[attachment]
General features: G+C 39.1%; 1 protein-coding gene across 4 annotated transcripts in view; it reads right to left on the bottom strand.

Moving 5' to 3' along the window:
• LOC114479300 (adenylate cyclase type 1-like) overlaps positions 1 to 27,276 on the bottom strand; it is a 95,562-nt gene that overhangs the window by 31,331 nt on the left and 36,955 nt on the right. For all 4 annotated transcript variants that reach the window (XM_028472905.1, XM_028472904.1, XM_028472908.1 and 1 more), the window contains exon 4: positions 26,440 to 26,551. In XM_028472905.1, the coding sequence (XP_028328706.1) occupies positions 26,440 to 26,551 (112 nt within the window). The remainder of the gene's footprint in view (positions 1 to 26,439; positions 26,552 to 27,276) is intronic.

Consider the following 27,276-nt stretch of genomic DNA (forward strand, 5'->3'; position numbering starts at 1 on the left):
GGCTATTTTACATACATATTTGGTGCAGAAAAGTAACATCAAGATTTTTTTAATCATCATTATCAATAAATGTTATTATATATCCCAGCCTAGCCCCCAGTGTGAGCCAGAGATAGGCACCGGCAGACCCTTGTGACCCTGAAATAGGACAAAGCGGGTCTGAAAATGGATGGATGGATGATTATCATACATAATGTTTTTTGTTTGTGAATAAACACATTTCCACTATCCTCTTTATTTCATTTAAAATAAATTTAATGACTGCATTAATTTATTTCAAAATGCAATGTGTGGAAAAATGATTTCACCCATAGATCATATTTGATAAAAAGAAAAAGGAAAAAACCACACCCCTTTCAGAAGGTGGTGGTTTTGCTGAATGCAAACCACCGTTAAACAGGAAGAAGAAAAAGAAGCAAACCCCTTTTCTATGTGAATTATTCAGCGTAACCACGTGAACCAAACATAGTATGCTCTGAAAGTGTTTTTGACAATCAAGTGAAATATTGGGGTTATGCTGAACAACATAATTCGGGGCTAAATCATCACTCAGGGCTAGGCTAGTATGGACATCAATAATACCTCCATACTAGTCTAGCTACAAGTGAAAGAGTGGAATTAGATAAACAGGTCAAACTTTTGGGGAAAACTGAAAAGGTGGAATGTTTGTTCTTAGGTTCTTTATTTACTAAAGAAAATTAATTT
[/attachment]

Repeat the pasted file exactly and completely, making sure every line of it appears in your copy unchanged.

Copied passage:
General features: G+C 39.1%; 1 protein-coding gene across 4 annotated transcripts in view; it reads right to left on the bottom strand.

Moving 5' to 3' along the window:
• LOC114479300 (adenylate cyclase type 1-like) overlaps positions 1 to 27,276 on the bottom strand; it is a 95,562-nt gene that overhangs the window by 31,331 nt on the left and 36,955 nt on the right. For all 4 annotated transcript variants that reach the window (XM_028472905.1, XM_028472904.1, XM_028472908.1 and 1 more), the window contains exon 4: positions 26,440 to 26,551. In XM_028472905.1, the coding sequence (XP_028328706.1) occupies positions 26,440 to 26,551 (112 nt within the window). The remainder of the gene's footprint in view (positions 1 to 26,439; positions 26,552 to 27,276) is intronic.

Consider the following 27,276-nt stretch of genomic DNA (forward strand, 5'->3'; position numbering starts at 1 on the left):
GGCTATTTTACATACATATTTGGTGCAGAAAAGTAACATCAAGATTTTTTTAATCATCATTATCAATAAATGTTATTATATATCCCAGCCTAGCCCCCAGTGTGAGCCAGAGATAGGCACCGGCAGACCCTTGTGACCCTGAAATAGGACAAAGCGGGTCTGAAAATGGATGGATGGATGATTATCATACATAATGTTTTTTGTTTGTGAATAAACACATTTCCACTATCCTCTTTATTTCATTTAAAATAAATTTAATGACTGCATTAATTTATTTCAAAATGCAATGTGTGGAAAAATGATTTCACCCATAGATCATATTTGATAAAAAGAAAAAGGAAAAAACCACACCCCTTTCAGAAGGTGGTGGTTTTGCTGAATGCAAACCACCGTTAAACAGGAAGAAGAAAAAGAAGCAAACCCCTTTTCTATGTGAATTATTCAGCGTAACCACGTGAACCAAACATAGTATGCTCTGAAAGTGTTTTTGACAATCAAGTGAAATATTGGGGTTATGCTGAACAACATAATTCGGGGCTAAATCATCACTCAGGGCTAGGCTAGTATGGACATCAATAATACCTCCATACTAGTCTAGCTACAAGTGAAAGAGTGGAATTAGATAAACAGGTCAAACTTTTGGGGAAAACTGAAAAGGTGGAATGTTTGTTCTTAGGTTCTTTATTTACTAAAGAAAATTAATTT